An interview with Stanley Porter on the Book of Acts, and Textual Criticism

Mike Bird interviewing Stanley Porter.

These are the questions ask. Read the responds.

(1) Dr. Porter, you mentioned at your recent SBL presentation at the Acts seminar that there was little point writing a commentary using the NA27 or UBS4 editions, since the reconstructed texts do not correspond to any extant manuscript. Do you think that it is more viable to write commentary on Acts using the Alexandrian or even the Byzantine text-type as a “template”?

(2) This goes against the trend in recent commentaries that simply assume NA27 or UBS4. What made you come to this conclusion?

(3) Have commentary writers become too dependent upon Bruce Metzger’s A Textual Commentary on the Greek New Testament? If so, how can this be avoided?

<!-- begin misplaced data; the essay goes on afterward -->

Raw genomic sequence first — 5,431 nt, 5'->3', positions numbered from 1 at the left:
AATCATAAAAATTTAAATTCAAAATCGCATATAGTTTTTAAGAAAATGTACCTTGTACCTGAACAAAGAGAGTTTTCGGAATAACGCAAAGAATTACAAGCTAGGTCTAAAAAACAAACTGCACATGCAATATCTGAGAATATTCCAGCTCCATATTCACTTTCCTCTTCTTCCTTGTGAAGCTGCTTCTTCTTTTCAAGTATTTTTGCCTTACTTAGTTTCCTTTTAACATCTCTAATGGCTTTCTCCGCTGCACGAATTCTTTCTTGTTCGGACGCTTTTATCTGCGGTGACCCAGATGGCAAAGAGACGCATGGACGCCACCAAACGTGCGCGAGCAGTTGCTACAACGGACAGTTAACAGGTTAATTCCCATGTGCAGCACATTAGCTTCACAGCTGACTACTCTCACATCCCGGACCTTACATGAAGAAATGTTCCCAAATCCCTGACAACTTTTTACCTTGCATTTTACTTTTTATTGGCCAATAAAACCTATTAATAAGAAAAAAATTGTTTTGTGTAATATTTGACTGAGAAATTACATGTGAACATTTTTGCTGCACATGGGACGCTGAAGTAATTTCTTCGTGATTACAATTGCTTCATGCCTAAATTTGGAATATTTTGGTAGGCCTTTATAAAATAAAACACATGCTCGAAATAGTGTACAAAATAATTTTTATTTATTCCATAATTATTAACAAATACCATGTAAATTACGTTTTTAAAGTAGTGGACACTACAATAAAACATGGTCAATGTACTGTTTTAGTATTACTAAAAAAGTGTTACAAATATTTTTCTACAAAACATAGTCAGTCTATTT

(4) The text of Acts represents a whole host of text-critical problems, especially the differences between the Western and Alexandrian texts. What do you think is the best way of accounting for this divergence in the witnesses of Acts?

(5) W.A Strange The Problem of the Text of Acts (SNTSMS 71; Cambridge: CUP, 1992) theorizes that Luke left Acts unfinished at his death, and that Acts was posthumously completed and published by editors who performed independent revisions of the text. Are such theories helpful or needlessly speculative?

(6) What contribution can discourse analysis make to textual criticism?

(7) Out all the Acts commentaries available at the moment, which one would you recommend to seminary and university students for a concise study of textual issues relating to the Book of Acts?

Stanley E. Porter, Ph.D is President, Dean and Professor of New Testament at McMaster Divinity College. He is writing a commentary on the Acts of the Apostles for the NIGTC series.


Leave a Reply

Please log in using one of these methods to post your comment: Logo

You are commenting using your account. Log Out /  Change )

Google+ photo

You are commenting using your Google+ account. Log Out /  Change )

Twitter picture

You are commenting using your Twitter account. Log Out /  Change )

Facebook photo

You are commenting using your Facebook account. Log Out /  Change )


Connecting to %s

%d bloggers like this: